Swiss physicist Auguste Piccard opened two new worlds in the 20th century. He was the first person to fly 10 miles above the earth and the first to travel 2 miles beneath the sea, using inventions that opened the doors to these new frontiers. In this week’s episode of the Futility Closet podcast we’ll follow Piccard on his historic journeys into the sky and the sea.

We’ll also admire some beekeeping serendipity and puzzle over a sudden need for locksmiths.

Shortly after conquering the Matterhorn on July 14, 1865, Edward Whymper watched four of his companions fall to their deaths down the mountain’s precipitous north face. Afterward he and his two Swiss guides, the Taugwalders, beheld a remarkable figure in the sky:

A mighty arch appeared, rising above the Lyskamm, high into the sky. Pale, colourless, and noiseless, but perfectly sharp and defined, except where it was lost in the clouds, this unearthly apparition seemed like a vision from another world; and, almost appalled, we watched with amazement the gradual development of two vast crosses, one on either side. If the Taugwalders had not been the first to perceive it, I should have doubted my senses. They thought it might have some connection with the accident, and I, after a while, that it might bear some relation to ourselves. But our movements had no effect on it. It was a fearful and wonderful sight; unique in my experience, and impressive beyond description, coming at such a moment.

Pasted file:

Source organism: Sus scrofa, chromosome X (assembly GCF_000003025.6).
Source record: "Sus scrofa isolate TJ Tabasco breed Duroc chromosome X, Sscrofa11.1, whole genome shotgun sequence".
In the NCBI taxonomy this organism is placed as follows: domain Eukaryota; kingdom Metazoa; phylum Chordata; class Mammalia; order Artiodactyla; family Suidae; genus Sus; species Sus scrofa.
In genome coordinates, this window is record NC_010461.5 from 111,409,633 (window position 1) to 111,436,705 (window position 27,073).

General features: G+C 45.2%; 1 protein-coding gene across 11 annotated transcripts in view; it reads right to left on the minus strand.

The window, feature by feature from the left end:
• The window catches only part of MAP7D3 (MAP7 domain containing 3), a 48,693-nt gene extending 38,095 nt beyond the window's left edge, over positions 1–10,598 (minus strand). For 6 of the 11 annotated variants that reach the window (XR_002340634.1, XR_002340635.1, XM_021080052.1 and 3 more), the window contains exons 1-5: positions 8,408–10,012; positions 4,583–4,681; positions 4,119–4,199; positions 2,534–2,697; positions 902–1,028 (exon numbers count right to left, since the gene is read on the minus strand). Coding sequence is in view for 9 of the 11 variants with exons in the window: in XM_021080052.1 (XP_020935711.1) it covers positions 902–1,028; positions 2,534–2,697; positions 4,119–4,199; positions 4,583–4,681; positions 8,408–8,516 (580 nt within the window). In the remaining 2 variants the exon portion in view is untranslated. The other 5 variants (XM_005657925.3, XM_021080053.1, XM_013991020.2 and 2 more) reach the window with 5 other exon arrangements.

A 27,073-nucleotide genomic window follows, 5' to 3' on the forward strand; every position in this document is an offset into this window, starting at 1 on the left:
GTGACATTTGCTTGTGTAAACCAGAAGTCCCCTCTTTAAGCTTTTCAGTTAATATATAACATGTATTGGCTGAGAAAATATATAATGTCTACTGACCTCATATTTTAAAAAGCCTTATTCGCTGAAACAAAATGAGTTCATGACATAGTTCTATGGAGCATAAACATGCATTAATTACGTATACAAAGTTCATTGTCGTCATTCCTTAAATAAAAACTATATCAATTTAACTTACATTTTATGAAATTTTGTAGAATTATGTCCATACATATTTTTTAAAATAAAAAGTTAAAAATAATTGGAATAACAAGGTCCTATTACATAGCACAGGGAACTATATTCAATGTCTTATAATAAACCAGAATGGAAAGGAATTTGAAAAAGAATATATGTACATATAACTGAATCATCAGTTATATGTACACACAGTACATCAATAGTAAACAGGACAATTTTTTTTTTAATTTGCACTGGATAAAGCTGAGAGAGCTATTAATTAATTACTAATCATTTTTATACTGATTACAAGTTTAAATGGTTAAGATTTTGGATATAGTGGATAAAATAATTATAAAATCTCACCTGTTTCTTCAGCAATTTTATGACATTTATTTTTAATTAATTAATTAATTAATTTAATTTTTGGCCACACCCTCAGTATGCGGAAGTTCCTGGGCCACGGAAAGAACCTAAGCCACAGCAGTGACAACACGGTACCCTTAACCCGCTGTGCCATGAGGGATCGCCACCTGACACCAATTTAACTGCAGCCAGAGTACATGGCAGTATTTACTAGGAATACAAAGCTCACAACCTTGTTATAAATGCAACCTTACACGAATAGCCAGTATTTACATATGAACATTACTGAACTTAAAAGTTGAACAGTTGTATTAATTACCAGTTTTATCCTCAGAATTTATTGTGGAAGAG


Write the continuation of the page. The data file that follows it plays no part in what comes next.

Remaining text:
What was this? Whymper later called it a fog bow, a bow that forms in fog rather than rain. Unfortunately, we have no photograph, only a sketch and a woodcut. In a 2002 simulation C.J. Hardwick tried to account for the features as Whymper had described them. “A fogbow and ice crystal arcs could have produced a circle and crosses in a direction consistent with the apparition,” he concluded in 2005. “However, while this simulation used a crystal type that can occur, it required an unusual alignment that would be very rare.”

(C.J. Hardwick, “Simulation of the Whymper Apparition,” *Weather* 57:12 [December 2002], 457-463; Cedric John Hardwick and Jason C. Knievel, “Speculations on the Possible Causes of the Whymper Apparition,” *Applied Optics* 44:27 [Sept. 20, 2005], 5637-5643.)

“Truel,” a mathematical romance by Tom Vaughan.

(This is based on a problem in game theory, but interestingly the hero is named Galois and one of his opponents is d’Herbinville — that’s the name of the man Alexandre Dumas identified as the opponent of Évariste Galois in his fatal duel of 1832.)

In 1917 Henry Dudeney asked: What’s the maximum number of lattice points that can be placed on an *n* × *n* grid so that no three points are collinear?